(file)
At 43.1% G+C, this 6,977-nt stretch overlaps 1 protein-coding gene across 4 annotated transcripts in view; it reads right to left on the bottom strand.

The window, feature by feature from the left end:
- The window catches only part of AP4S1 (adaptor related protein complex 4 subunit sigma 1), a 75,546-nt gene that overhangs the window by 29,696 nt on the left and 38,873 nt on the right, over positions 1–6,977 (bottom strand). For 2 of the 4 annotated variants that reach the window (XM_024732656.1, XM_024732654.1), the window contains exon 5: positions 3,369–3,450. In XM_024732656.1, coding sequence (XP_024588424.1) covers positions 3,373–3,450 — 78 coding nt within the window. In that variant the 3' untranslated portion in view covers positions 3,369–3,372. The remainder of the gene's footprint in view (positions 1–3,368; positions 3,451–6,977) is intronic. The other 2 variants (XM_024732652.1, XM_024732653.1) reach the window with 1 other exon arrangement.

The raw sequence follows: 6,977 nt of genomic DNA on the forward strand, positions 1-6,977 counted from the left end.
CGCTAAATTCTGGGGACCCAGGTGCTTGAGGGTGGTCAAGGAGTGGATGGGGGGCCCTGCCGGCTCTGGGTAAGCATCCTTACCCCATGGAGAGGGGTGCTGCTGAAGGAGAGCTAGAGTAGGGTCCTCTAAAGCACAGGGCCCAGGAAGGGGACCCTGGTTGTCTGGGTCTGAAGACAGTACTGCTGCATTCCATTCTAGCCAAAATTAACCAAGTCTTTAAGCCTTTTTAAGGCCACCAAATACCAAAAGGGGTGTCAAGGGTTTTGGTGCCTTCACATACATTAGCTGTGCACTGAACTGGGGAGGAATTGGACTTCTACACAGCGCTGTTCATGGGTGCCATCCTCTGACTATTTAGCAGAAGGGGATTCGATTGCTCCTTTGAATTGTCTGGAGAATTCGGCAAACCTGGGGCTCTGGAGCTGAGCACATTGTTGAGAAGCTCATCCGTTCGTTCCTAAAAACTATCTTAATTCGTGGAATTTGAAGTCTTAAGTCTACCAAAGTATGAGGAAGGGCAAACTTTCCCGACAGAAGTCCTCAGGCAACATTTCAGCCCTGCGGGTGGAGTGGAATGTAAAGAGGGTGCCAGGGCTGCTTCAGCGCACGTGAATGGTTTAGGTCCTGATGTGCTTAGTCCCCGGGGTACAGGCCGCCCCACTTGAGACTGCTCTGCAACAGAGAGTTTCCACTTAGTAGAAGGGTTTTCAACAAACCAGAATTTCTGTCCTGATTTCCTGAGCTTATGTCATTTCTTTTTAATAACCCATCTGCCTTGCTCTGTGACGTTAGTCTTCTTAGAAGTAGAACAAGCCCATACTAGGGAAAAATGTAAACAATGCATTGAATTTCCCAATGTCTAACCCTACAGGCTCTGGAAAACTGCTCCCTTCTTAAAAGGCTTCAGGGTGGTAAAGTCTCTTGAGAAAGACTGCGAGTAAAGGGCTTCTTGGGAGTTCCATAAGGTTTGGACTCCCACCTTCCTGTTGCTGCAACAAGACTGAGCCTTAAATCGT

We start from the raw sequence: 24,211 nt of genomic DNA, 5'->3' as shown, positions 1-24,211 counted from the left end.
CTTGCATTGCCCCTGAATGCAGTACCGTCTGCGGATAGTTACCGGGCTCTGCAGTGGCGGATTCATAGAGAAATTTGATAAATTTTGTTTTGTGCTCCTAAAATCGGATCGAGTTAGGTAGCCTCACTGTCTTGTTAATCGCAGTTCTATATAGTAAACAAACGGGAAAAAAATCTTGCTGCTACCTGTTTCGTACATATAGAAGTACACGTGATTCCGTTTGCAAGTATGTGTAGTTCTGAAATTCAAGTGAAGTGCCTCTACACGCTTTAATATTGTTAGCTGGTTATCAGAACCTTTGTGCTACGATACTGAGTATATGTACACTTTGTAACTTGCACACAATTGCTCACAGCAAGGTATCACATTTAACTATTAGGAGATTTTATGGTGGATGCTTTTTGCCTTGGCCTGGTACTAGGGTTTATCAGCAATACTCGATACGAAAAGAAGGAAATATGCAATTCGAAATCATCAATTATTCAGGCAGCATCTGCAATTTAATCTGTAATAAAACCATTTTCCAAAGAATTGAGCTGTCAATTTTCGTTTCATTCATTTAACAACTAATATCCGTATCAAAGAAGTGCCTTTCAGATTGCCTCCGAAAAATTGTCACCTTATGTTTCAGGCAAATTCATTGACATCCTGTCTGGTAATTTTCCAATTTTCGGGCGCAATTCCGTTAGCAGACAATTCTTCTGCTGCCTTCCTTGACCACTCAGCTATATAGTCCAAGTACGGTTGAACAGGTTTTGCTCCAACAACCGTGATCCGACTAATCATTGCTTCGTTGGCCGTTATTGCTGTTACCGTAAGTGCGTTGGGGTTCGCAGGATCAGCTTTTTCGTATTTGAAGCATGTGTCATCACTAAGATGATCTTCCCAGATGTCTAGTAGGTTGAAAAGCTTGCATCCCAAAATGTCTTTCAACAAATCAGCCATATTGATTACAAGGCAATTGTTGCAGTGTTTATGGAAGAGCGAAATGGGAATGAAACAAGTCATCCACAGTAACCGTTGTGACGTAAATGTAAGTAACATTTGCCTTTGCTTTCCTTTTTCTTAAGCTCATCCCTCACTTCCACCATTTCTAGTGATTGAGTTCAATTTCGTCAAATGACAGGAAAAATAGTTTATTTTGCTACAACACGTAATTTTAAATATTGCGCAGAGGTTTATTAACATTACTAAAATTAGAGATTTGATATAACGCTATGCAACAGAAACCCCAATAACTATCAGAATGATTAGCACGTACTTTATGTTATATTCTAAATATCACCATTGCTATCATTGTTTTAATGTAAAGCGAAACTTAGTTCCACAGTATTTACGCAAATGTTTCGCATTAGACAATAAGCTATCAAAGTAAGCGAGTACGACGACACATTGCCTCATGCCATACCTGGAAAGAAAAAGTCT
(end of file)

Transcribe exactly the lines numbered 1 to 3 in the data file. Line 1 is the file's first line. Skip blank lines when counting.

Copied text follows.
At 43.1% G+C, this 6,977-nt stretch overlaps 1 protein-coding gene across 4 annotated transcripts in view; it reads right to left on the bottom strand.

The window, feature by feature from the left end:
- The window catches only part of AP4S1 (adaptor related protein complex 4 subunit sigma 1), a 75,546-nt gene that overhangs the window by 29,696 nt on the left and 38,873 nt on the right, over positions 1–6,977 (bottom strand). For 2 of the 4 annotated variants that reach the window (XM_024732656.1, XM_024732654.1), the window contains exon 5: positions 3,369–3,450. In XM_024732656.1, coding sequence (XP_024588424.1) covers positions 3,373–3,450 — 78 coding nt within the window. In that variant the 3' untranslated portion in view covers positions 3,369–3,372. The remainder of the gene's footprint in view (positions 1–3,368; positions 3,451–6,977) is intronic. The other 2 variants (XM_024732652.1, XM_024732653.1) reach the window with 1 other exon arrangement.